Temper tantrums. Fist fights. Shouting matches. Turf wars.
They expected other cross-functional teams to behave civilly, professionally and efficiently. But this senior leadership team simply could not get along.
Checklist: Improve Team Relations & Engagement
The first time I facilitated a strategic planning meeting for this group of eight, they told me in advance that they didn't like each other. They needed a facilitator, they said, to referee and call time outs when things got too heated. My curiosity won, so I set my apprehensions aside to take this assignment.
Thirty minutes into the meeting, the CFO started pounding on the table. No one flinched (except me). An hour later, the CHRO walked out after being subjected to a vicious attack by two others. At break, I found her crying in the ladies room.
With five hours left in the day, I asked them to write down the answer to this question and pass it back to me without any discussion.
What benefit do you, personally, derive from this kind of interaction with this team?
It was a showstopper. Everyone wanted to know what the others had written, but I withheld that information so I could observe these "benefits" for myself. They included:
- I like to push their buttons because they piss me off.
- It's a matter of survival.
- It's healthy to let off a little steam.
- You gotta fight if you wanna win.
The disruption of that simple activity got us back on course for two solid hours. I honestly believe it was because no one wanted to give anyone else the "benefit" of their usual interactions.
It was two meetings and three months later before we could talk about changing these behaviors. They'd been doing this for years and weren't particularly motivated to change.
What Is Good Teamwork Going to Get Us?
This was the question that finally gave me something to work with.
I asked why the group didn't hold themselves to the same standard of teamwork that they asked of their employees. The response was that they truly did not see value in working as a team. For each member of this executive group, "team" was used to refer to the group they led.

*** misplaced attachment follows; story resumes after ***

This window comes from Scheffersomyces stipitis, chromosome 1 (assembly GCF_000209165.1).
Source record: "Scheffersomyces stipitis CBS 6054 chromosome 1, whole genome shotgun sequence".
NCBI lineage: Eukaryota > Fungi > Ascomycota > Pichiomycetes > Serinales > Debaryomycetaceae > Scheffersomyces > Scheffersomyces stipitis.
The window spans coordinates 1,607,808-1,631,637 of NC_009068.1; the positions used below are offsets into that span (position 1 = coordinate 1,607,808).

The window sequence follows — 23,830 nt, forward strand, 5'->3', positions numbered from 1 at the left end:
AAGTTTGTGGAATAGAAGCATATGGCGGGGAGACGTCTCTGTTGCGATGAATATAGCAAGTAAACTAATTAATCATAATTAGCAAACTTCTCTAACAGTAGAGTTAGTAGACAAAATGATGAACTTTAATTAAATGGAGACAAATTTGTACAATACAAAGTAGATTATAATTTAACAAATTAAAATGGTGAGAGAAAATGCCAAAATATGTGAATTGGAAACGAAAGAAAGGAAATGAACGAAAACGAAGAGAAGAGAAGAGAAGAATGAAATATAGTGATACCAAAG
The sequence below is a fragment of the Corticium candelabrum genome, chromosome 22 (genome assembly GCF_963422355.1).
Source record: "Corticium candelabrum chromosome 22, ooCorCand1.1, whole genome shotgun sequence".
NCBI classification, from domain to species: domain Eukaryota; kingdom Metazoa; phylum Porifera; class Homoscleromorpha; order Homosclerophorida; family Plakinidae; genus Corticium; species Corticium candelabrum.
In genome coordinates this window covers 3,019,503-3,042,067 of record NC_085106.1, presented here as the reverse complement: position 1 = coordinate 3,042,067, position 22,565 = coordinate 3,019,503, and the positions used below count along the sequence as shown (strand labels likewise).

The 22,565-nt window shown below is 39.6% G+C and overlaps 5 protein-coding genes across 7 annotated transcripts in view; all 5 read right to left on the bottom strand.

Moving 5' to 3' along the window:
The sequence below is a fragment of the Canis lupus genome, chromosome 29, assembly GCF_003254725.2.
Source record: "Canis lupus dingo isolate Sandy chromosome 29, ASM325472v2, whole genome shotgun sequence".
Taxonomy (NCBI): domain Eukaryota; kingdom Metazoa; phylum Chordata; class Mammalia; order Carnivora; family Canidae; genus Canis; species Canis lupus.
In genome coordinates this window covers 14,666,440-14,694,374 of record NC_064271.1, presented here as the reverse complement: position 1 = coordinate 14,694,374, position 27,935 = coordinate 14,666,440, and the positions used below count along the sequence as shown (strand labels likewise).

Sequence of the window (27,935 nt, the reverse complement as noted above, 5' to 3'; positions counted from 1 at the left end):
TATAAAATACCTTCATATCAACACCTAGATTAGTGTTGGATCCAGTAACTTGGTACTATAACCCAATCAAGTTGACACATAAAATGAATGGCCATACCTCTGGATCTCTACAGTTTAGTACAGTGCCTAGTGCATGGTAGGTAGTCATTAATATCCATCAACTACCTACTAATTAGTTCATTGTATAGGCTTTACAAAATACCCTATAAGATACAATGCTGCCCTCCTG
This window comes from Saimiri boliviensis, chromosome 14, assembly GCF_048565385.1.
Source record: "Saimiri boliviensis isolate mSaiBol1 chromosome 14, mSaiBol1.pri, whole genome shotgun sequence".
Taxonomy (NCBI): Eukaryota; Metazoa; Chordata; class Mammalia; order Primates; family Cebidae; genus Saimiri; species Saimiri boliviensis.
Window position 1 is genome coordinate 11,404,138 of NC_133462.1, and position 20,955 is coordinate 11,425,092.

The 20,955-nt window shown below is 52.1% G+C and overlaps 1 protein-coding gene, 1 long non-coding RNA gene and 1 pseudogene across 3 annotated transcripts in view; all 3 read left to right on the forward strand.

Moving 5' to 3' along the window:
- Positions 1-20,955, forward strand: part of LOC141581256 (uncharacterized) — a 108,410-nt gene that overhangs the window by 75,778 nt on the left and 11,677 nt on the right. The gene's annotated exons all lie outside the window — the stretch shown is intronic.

I referenced Patrick Lencioni's classic and described the importance of a First Team.
Blank stares. Crickets.
First Team is the concept that executives band together and serve the Mission and strategic plan of the company, united. This is first because all other teams are subsidiary to this team and unity at the top matters greatly.
The CHRO, newest to the team, was the first to endorse the idea. The CEO said he could see the rationale but didn't think this team was capable of unifying.
What Is Good Teamwork when Team Members Compete with Each Other for Positioning and Resources?
What the CEO said was like magic. Every person in that room came together in that exact moment to tell the CEO how wrong he was. I never did find out if the CEO was crafty or lucky in how he handled this, but it was a pivotal moment.
I took the opening and asked "What would you have to do to make this happen?"
The initial list filled 2 sheets of flip chart paper. We pared it down to three commitments the group would have to make in order to transform into a First Team.
- They needed to set their own egos aside.
- They needed to stop competing for resources and collaborate instead.
- They needed to respect each other and treat each other with dignity.